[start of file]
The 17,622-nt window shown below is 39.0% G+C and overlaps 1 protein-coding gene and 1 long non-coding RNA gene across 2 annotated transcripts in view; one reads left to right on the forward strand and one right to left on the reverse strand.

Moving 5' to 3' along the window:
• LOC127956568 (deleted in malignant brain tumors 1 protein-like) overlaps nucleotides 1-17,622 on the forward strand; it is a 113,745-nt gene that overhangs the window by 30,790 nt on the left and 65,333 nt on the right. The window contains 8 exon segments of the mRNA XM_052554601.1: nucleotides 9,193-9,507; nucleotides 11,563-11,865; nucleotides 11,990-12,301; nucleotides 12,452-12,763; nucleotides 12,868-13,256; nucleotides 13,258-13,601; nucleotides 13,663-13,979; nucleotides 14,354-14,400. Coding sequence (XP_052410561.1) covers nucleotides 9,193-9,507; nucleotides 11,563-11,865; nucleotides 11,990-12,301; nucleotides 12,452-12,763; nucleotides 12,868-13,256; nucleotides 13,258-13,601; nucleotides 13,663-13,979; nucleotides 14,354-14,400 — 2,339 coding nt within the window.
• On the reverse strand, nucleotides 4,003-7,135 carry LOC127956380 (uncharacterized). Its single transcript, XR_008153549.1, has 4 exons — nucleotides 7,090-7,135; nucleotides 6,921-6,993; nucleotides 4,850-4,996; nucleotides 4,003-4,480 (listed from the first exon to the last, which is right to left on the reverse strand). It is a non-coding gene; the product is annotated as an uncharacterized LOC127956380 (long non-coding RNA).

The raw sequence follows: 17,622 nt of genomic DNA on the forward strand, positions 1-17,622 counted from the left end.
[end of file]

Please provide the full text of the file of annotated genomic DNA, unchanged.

The 17,622-nt window shown below is 39.0% G+C and overlaps 1 protein-coding gene and 1 long non-coding RNA gene across 2 annotated transcripts in view; one reads left to right on the forward strand and one right to left on the reverse strand.

Moving 5' to 3' along the window:
• LOC127956568 (deleted in malignant brain tumors 1 protein-like) overlaps nucleotides 1-17,622 on the forward strand; it is a 113,745-nt gene that overhangs the window by 30,790 nt on the left and 65,333 nt on the right. The window contains 8 exon segments of the mRNA XM_052554601.1: nucleotides 9,193-9,507; nucleotides 11,563-11,865; nucleotides 11,990-12,301; nucleotides 12,452-12,763; nucleotides 12,868-13,256; nucleotides 13,258-13,601; nucleotides 13,663-13,979; nucleotides 14,354-14,400. Coding sequence (XP_052410561.1) covers nucleotides 9,193-9,507; nucleotides 11,563-11,865; nucleotides 11,990-12,301; nucleotides 12,452-12,763; nucleotides 12,868-13,256; nucleotides 13,258-13,601; nucleotides 13,663-13,979; nucleotides 14,354-14,400 — 2,339 coding nt within the window.
• On the reverse strand, nucleotides 4,003-7,135 carry LOC127956380 (uncharacterized). Its single transcript, XR_008153549.1, has 4 exons — nucleotides 7,090-7,135; nucleotides 6,921-6,993; nucleotides 4,850-4,996; nucleotides 4,003-4,480 (listed from the first exon to the last, which is right to left on the reverse strand). It is a non-coding gene; the product is annotated as an uncharacterized LOC127956380 (long non-coding RNA).

The raw sequence follows: 17,622 nt of genomic DNA on the forward strand, positions 1-17,622 counted from the left end.